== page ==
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September 2019 eNews

What We’ve Been Up To

Impacting the Mission Investing World!

Our recent convening on Investing for Impact: ‘Til All the Children Are Well in Silver Spring, MD was a terrific success! Participants from across the United States and colleagues from Australia and the UK enjoyed a fabulous day of learning and sharing that moved the Impact Investing space forward. 
Mary Garvey, ICS Director of Innovation and Inclusion, was instrumental in developing this gathering that put equity and inclusion considerations at the center of discussions related to Impact Investing and Pay for Success financing tools. 

Collaborating with Leaders and Experts to Improve SC’s Early Childhood System

On September 17, ICS VP and General Counsel, Bryan Boroughs, spoke before a group of SC lawmakers comprising the Early Childhood Education Study Committee.

The committee was formed to improve the state’s early childhood and education systems and help districts prime young children to enter school ready to succeed. After evaluating strategies and considering options, committee members will submit recommendations in December 2019.

Welcoming JoKeitha Seabrook to the Board of Directors

JoKeitha Seabrook headshot ICS is very pleased to announce that JoKeitha Seabrook has joined the ICS Board of Directors. JoKeitha serves as Associate Vice President of Community Impact at United Way of Greenville County. Since joining the United Way team in 2011, she has held a variety of positions in program investment and community relations and brings to ICS a wealth of nonprofit, philanthropic and program related expertise.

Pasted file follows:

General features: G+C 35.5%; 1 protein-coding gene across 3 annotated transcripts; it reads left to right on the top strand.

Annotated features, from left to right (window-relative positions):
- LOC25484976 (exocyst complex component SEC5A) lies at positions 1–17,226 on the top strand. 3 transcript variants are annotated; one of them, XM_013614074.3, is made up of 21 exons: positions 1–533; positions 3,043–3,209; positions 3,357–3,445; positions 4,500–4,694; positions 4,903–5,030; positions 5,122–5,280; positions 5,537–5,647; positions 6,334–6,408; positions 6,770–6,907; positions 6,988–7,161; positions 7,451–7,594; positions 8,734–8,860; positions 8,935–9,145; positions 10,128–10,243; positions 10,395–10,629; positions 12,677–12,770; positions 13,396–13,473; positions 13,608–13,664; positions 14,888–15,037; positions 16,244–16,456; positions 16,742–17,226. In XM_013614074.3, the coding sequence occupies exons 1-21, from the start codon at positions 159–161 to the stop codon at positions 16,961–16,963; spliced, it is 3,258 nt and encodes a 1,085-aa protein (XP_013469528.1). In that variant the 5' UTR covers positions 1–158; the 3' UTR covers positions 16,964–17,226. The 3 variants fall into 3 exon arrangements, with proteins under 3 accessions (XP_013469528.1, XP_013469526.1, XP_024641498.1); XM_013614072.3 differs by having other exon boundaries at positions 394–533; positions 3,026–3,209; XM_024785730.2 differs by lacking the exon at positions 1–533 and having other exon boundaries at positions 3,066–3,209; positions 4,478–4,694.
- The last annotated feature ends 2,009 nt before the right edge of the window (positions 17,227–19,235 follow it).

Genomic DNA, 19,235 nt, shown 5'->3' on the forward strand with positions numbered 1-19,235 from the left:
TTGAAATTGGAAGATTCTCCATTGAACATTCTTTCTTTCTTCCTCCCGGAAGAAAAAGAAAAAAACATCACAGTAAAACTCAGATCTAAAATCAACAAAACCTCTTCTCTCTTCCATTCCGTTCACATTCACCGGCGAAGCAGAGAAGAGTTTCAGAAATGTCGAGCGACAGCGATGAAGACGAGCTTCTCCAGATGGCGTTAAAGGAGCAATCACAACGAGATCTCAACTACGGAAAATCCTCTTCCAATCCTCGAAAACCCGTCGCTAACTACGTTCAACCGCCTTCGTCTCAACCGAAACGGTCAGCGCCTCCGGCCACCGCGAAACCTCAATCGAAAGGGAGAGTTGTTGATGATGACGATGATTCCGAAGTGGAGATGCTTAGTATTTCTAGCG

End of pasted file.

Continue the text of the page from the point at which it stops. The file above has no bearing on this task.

JoKeitha holds a Bachelor of Science Degree in Interdisciplinary Studies from the University of South Carolina Upstate and a Master of Business Administration from the University of Phoenix.

Featured Clip

Video Clip #4

ICS Plays Integral Part at SC Statehouse: Research Establishes Paths Forward 

ICS commissioned an informational video to raise awareness of the good things we are doing in the fields of child development, health care and education, as well as in communities (from Capitol Hill to state capitols to city & county councils to homes) to improve outcomes for young children.
We asked our partners and supporters to define ICS and have included a brief clip of the video above. We hope that you gain insight on the perspectives of our colleagues across government, academia, non-profit and philanthropy as we highlight a different partner each month. If you would like to see the full-length video, please view it on our Facebook page. 


Blog: Doubling Down on Doulas to Improve Birth Outcomes

By Megan Carolan, Director of Policy Research & Bryan Boroughs, VP & General Counsel

Excerpt: Because doulas generally undergo training related to the physical, emotional, and social aspects of pregnancy, labor, and the newborn days, they have vast experience which can be used to help a delivering woman stay calm and focused, ask the right questions to feel comfortable with medical decisions, and adapt to the new reality of caring for a tiny baby.